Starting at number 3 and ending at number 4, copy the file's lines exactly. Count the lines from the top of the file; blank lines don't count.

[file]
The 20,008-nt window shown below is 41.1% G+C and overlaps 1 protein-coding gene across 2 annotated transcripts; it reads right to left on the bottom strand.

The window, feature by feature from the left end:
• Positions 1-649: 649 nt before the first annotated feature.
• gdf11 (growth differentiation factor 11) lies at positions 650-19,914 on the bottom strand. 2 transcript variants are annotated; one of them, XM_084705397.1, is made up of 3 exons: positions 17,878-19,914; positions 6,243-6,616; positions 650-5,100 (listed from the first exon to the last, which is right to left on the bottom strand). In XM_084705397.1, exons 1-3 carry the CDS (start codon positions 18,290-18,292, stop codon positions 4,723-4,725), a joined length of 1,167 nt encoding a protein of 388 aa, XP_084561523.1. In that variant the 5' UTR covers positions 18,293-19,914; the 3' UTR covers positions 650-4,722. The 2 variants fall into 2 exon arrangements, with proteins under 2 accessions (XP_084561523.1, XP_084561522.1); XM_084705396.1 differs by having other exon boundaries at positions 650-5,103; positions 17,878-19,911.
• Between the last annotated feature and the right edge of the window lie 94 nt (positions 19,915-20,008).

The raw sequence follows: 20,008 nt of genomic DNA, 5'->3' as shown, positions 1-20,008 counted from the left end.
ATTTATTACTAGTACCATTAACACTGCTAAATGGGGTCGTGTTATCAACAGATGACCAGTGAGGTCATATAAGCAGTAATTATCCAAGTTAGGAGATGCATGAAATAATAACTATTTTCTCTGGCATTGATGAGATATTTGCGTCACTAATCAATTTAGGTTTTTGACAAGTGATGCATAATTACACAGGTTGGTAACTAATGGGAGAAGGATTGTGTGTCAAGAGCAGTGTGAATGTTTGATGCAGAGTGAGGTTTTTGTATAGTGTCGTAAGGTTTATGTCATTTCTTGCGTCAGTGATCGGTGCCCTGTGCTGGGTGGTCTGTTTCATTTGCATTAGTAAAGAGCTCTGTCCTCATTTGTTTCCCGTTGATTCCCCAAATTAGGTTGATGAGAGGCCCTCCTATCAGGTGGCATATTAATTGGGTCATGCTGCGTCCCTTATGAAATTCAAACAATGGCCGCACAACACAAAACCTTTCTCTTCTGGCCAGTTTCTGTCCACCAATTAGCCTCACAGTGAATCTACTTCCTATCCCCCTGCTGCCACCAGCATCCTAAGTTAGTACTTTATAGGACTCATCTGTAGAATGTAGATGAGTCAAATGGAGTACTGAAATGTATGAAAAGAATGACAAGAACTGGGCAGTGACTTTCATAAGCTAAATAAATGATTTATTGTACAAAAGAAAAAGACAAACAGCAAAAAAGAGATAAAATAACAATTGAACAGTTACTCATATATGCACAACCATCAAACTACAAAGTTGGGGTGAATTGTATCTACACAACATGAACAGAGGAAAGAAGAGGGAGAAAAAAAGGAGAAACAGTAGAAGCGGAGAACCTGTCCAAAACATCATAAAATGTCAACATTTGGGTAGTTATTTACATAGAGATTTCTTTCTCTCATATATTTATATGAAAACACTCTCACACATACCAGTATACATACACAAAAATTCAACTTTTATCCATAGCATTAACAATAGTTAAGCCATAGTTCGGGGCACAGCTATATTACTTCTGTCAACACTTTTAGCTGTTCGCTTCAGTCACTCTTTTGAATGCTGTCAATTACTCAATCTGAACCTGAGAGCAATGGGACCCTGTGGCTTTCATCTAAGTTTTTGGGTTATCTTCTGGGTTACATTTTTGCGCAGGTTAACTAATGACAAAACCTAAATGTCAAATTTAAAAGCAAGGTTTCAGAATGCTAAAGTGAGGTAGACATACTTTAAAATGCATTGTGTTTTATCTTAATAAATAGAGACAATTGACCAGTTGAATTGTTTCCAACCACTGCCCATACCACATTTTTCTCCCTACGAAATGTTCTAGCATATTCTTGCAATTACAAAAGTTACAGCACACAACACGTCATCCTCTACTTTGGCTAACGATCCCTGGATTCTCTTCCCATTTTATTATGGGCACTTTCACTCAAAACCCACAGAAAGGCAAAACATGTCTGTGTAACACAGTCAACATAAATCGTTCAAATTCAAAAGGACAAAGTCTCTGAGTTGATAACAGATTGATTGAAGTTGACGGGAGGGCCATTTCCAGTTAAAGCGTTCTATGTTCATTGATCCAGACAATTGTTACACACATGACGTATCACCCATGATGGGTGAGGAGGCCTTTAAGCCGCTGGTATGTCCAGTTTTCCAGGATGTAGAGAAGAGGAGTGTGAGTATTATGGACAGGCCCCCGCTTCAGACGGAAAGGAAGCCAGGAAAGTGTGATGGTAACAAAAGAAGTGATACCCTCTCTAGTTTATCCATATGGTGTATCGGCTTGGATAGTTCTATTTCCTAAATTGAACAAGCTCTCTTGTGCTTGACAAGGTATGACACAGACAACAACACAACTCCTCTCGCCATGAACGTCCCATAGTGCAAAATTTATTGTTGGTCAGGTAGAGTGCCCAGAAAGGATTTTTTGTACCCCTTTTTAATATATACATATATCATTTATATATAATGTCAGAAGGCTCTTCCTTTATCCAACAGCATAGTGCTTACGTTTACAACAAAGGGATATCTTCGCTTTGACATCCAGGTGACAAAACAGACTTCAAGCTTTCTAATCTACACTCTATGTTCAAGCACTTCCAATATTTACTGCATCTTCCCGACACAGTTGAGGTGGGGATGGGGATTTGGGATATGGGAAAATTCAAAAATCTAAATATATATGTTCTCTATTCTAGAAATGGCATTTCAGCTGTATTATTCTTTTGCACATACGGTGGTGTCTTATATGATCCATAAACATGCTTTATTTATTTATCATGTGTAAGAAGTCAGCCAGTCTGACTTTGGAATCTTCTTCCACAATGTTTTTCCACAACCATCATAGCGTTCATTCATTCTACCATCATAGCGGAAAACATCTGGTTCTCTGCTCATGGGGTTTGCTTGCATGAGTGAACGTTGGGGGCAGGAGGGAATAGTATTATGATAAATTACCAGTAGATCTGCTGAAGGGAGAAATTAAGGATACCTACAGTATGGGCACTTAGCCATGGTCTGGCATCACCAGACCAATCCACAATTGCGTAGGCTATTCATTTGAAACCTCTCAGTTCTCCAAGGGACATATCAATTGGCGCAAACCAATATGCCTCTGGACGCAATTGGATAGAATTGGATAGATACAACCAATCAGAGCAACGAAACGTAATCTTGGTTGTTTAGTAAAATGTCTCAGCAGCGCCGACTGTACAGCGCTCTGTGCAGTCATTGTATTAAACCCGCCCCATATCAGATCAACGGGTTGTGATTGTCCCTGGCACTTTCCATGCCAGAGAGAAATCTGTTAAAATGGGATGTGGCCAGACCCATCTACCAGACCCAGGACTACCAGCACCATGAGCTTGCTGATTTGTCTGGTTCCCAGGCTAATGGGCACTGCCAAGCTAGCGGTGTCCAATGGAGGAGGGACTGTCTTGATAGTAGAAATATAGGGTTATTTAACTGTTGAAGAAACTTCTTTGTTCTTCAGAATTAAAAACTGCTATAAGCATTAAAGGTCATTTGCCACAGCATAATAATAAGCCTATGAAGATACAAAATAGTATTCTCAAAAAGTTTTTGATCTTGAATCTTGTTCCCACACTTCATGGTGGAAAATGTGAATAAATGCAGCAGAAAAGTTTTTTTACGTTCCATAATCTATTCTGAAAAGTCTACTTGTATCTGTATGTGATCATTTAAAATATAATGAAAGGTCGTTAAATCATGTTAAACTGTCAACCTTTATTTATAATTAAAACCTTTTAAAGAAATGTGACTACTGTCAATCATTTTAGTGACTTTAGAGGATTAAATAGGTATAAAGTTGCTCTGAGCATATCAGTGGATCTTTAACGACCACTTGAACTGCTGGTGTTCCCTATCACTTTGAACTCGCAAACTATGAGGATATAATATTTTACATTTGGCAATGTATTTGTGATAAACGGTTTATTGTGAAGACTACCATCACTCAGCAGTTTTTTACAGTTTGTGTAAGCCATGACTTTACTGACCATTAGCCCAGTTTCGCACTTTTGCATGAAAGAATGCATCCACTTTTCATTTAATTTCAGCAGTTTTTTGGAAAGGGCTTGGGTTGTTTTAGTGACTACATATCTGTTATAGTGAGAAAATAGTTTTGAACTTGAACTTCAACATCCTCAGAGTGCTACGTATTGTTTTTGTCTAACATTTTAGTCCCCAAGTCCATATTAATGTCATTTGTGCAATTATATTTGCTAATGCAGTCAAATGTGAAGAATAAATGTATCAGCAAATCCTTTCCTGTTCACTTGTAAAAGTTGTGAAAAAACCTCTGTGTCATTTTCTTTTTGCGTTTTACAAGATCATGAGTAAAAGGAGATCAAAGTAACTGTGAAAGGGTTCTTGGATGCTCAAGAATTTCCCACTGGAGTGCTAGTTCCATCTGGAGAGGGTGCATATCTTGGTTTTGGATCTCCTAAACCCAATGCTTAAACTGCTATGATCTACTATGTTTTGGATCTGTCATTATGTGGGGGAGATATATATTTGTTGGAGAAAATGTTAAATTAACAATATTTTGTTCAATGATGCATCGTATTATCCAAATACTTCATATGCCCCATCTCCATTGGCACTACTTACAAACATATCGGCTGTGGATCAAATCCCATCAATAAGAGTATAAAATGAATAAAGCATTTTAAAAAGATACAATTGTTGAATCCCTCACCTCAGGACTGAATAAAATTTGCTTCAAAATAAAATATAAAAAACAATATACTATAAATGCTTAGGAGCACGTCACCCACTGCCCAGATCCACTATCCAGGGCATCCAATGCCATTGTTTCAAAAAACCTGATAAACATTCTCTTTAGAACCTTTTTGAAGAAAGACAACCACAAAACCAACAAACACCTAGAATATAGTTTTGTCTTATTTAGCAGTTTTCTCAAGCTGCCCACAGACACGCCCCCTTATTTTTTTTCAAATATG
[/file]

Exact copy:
• Positions 1-649: 649 nt before the first annotated feature.
• gdf11 (growth differentiation factor 11) lies at positions 650-19,914 on the bottom strand. 2 transcript variants are annotated; one of them, XM_084705397.1, is made up of 3 exons: positions 17,878-19,914; positions 6,243-6,616; positions 650-5,100 (listed from the first exon to the last, which is right to left on the bottom strand). In XM_084705397.1, exons 1-3 carry the CDS (start codon positions 18,290-18,292, stop codon positions 4,723-4,725), a joined length of 1,167 nt encoding a protein of 388 aa, XP_084561523.1. In that variant the 5' UTR covers positions 18,293-19,914; the 3' UTR covers positions 650-4,722. The 2 variants fall into 2 exon arrangements, with proteins under 2 accessions (XP_084561523.1, XP_084561522.1); XM_084705396.1 differs by having other exon boundaries at positions 650-5,103; positions 17,878-19,911.